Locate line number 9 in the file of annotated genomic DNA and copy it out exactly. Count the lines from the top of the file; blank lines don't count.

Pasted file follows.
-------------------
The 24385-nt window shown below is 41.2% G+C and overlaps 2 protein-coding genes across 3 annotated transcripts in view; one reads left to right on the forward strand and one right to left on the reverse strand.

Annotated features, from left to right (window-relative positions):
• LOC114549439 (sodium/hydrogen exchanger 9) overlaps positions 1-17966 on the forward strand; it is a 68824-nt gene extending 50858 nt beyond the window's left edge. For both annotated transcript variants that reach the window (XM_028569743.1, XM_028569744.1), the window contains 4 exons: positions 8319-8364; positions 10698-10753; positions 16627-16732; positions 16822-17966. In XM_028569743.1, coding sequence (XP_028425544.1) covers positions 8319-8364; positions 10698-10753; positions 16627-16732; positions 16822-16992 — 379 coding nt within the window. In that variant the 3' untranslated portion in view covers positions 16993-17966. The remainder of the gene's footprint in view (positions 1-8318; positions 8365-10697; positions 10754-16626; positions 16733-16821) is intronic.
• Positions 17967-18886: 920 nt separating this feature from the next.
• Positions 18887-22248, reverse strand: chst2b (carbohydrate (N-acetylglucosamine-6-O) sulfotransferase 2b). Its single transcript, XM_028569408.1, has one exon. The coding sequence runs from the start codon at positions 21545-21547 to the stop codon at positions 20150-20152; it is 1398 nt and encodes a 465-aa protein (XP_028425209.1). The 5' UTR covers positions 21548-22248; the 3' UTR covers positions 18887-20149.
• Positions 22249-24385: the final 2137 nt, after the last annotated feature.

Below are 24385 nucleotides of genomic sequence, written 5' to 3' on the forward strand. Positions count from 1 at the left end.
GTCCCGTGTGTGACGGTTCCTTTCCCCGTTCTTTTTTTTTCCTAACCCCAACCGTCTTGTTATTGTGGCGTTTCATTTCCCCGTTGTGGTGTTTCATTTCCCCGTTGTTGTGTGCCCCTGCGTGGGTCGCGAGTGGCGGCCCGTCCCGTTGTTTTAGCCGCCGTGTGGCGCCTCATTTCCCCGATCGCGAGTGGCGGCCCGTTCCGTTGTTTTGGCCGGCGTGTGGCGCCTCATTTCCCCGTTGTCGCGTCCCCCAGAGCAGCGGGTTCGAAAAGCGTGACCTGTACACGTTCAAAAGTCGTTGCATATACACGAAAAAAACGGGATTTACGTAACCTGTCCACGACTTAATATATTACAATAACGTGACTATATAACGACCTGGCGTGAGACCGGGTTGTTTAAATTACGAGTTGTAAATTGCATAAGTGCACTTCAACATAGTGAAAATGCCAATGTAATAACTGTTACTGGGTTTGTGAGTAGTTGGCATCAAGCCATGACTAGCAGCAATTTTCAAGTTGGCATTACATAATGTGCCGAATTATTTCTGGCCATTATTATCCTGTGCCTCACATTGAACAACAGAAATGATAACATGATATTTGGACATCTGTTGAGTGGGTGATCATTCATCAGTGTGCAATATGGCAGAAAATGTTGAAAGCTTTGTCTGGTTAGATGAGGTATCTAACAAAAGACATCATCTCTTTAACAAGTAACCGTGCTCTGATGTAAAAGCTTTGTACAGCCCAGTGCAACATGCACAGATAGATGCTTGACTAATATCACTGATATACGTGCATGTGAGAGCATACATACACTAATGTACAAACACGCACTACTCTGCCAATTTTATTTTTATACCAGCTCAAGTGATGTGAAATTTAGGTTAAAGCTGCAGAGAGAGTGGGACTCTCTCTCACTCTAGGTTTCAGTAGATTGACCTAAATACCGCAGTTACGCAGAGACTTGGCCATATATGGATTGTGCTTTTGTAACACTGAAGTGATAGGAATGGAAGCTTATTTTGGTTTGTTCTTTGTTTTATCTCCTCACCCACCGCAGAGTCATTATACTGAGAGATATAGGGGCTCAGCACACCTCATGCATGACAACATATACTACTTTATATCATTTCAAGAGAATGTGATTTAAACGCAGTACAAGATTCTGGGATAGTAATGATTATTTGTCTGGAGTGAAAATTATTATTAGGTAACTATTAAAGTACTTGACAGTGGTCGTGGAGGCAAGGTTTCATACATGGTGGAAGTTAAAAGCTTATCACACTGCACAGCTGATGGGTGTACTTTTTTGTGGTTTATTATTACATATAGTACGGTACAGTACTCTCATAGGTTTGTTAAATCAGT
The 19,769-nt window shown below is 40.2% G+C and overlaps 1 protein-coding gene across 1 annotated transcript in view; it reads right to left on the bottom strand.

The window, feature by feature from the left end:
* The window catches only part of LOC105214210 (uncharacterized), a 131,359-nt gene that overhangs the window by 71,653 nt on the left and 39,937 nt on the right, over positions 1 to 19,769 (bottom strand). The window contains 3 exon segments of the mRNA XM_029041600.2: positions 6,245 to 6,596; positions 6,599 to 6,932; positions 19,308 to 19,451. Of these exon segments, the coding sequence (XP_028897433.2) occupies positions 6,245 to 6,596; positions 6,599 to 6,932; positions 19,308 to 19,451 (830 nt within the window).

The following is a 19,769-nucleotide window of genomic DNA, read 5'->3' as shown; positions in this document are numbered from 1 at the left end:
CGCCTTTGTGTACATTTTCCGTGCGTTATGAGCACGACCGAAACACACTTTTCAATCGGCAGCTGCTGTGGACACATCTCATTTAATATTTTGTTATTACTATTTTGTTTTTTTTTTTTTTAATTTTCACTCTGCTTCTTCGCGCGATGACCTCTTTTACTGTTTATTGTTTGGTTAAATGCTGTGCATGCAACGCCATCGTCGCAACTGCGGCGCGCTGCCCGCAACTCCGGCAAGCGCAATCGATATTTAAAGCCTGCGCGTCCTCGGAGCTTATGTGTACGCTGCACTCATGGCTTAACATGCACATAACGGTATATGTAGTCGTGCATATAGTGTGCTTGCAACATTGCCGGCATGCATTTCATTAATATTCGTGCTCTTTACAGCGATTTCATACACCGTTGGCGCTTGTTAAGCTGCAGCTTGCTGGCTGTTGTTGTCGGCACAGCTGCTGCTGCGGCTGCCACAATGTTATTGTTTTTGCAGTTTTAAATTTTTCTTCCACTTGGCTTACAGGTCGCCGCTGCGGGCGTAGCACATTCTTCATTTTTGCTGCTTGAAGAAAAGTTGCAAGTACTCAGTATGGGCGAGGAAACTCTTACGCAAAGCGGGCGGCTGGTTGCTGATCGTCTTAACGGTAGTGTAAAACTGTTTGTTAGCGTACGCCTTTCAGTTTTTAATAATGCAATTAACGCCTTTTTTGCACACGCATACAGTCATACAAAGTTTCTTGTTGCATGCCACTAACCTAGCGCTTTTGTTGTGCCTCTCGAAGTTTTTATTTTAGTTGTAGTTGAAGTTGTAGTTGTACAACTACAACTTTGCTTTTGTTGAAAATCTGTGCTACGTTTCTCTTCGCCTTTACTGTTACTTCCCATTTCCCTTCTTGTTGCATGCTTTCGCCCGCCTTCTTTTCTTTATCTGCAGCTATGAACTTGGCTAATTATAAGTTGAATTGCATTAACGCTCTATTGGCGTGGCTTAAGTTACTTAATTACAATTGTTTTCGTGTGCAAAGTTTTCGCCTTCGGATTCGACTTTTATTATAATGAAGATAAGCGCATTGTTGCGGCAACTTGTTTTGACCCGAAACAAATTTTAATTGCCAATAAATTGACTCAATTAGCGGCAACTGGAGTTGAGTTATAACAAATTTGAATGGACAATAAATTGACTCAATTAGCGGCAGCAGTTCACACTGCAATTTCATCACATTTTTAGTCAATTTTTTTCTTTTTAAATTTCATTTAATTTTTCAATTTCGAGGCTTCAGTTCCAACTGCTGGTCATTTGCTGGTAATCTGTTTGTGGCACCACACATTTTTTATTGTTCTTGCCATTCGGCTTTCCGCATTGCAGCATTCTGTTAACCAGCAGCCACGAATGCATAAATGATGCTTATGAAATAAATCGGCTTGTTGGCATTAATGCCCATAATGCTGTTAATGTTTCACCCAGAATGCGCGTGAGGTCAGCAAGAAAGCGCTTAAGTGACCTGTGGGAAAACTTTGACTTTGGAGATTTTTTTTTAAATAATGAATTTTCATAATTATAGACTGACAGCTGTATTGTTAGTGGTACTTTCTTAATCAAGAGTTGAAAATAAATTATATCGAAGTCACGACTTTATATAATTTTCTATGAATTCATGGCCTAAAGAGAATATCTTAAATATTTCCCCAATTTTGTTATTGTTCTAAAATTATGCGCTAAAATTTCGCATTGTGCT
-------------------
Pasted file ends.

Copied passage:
The 19,769-nt window shown below is 40.2% G+C and overlaps 1 protein-coding gene across 1 annotated transcript in view; it reads right to left on the bottom strand.